Dr. Siddiqui commenced his presentation by emphasizing the unique characteristics of populism and nationalism, underscoring the analytical distinctions between these two ideologies. Populism, he explained, establishes a vertical division within society, separating elites from the general population, while nationalism creates a horizontal differentiation between people within and outside the nation’s borders. Addressing a potential critique, he acknowledged the argument that far-right parties in Europe, which are anti-immigration and anti-immigrant, may intertwine populist and nationalist discourses, challenging the clear-cut analytical differentiation between the two.

He elucidated the characteristics of populism, emphasizing its reliance on the instrumentalization of hate and differentiation within political populist discourse. Dr. Siddiqui focused on the simplification of complex socio-political issues, the appeal to emotional sentiments, and the manipulation of electoral sensitivities as key elements of populism in shaping public opinion. His presentation underscored the role of populist leaders in effectively navigating the political landscape, often at the expense of social cohesion. Furthermore, he delved into the contributing factors to the rise of populism in India and Pakistan, highlighting the institutional weaknesses of political parties as a significant factor.

Examining the developmental populism in India through an analysis of the BJP election manifesto, Dr. Siddiqui highlighted its combination of class and caste systems, with a particular focus on the middle class and consumerist neoliberal capitalism. He emphasized Narendna Modi’s vision of a "New India" as a sustaining narrative for populism in the country. The presentation also delved into the rise of religious populism in Pakistan, exemplified by the manifestos of PTI and TLP. The implementation of blasphemy laws targeting the Ahmadi community was discussed as a singular focus of TLP to preserve the sanctity of the Prophet. Finally, Dr. Siddiqui addressed the negative impacts of populism and the incorporation of populist elements by mainstream parties, emphasizing the adverse effects on social cohesion, diversity, acceptance, peaceful coexistence, and the instrumentalization of hatred, which pose challenges to harmony.

Dr. Salim Cevik: “Populist Strategies of Erdogan in 2022 Election”

Dr. Cevik highlighted Erdogan’s “techno-nationalism” strategy and mega projects, such as national Turkish drones and new fighter jets, symbolizing Turkey’s technological progress. This techno-nationalism shifted the discourse from economic issues to national security, positioning Erdogan as a defender of Turkey against external threats.

Dr. Salim Cevik’s presentation covered three aspects: Erdogan’s employment of mixed populist strategies, the concept of Erdogan remaining a populist leader for 20 years in power, and his techno-nationalism as a political strategy. 

First, he analyzed Erdogan’s election strategies as a populist leader and his electoral victory in 2023. Dr. Cevik portrayed how Erdogan remained in power for 20 years with reference to the inherent ambiguity in the definition of populism. His talk highlighted the controversial usage of populist methods in Turkey. Accordingly, Erdogan’s policies appealed to emotional sentiments rather than material well-being. Second, he discussed how Erdogan sustained his populist appeal by redefining the establishment narrative, shifting it from a national to a global level, portraying himself as a leader fighting against a global elite opposing the rise of Turkey.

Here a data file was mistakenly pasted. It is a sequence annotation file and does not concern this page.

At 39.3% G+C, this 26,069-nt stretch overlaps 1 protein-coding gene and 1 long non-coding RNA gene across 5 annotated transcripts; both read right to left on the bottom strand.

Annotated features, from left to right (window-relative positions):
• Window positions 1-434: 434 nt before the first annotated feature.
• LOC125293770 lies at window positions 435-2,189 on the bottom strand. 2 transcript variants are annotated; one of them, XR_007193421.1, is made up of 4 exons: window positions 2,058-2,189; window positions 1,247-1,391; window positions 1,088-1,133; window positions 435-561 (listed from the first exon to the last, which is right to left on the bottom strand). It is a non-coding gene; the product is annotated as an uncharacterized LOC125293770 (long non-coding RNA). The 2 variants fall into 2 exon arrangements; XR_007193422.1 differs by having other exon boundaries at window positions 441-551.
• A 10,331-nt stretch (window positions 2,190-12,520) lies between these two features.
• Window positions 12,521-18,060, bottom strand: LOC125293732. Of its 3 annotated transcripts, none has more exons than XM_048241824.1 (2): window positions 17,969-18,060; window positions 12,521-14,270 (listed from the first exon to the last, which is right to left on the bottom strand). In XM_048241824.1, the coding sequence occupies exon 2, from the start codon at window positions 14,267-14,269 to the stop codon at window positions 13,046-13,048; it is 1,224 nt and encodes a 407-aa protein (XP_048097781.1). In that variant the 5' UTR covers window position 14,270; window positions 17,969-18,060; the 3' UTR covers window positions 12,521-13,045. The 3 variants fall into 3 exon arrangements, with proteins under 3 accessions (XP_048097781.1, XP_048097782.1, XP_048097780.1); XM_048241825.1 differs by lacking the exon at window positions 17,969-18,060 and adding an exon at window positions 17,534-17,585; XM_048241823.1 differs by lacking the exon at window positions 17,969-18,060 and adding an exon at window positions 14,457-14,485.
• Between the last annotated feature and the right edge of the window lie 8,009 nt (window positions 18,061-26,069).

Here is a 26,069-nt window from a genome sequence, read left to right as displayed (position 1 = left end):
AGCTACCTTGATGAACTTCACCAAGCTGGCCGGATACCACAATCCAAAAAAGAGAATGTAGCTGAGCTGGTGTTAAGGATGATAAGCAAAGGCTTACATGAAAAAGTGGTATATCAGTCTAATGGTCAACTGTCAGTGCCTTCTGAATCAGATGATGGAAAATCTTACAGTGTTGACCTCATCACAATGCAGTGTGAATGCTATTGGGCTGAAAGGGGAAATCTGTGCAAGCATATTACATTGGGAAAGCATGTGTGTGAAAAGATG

Dr. Cevik highlighted Erdogan’s “techno-nationalism” strategy and mega projects, such as national Turkish drones and new fighter jets, symbolizing Turkey’s technological progress. This techno-nationalism shifted the discourse from economic issues to national security, positioning Erdogan as a defender of Turkey against external threats. From his successful election strategies to implementing policies in Turkey, Erdogan adopted and adjusted populist language over decades by addressing the emotional and sentimental needs of the voters.


(*) Zahra Zaman is an undergraduate student majoring in International Relations at the Department of Social Sciences, SZABIST University, Karachi. She has demonstrated active engagement in both academic and co-curricular activities, previously serving as a Prefect, Proctor, President of the Literary Society, and Head Girl during high school. At SZABIST, Zahra has held various leadership roles, including Program Representative of the Social Sciences Department, General Secretary, Treasurer, and President of the SZABIST Student Council. With a strong interest in International Relations, she aspires to pursue research in areas such as security studies, foreign policy, and diplomacy, employing both comparative and case study approaches to comprehend global politics.

(**) Syeda Abeeha Shahid is an undergraduate Social Sciences student majoring in International Relations at SZABIST University, Pakistan. Her graduate research project focuses on examining the use of cultural diplomacy and soft power tools by populist leaders, employing a comparative analysis of two Asian populist leaders in power – Prime Minister Narendra Modi of India and President Tayyip Erdogan of Turkey. Her primary areas of interest encompass diplomacy, foreign policy, and intergovernmental organizations. Fueled by an unwavering passion for understanding the complexities of global relations, shaped by political choices and culture, she actively engages in social work initiatives through volunteer activities aimed at supporting socially deprived segments of society.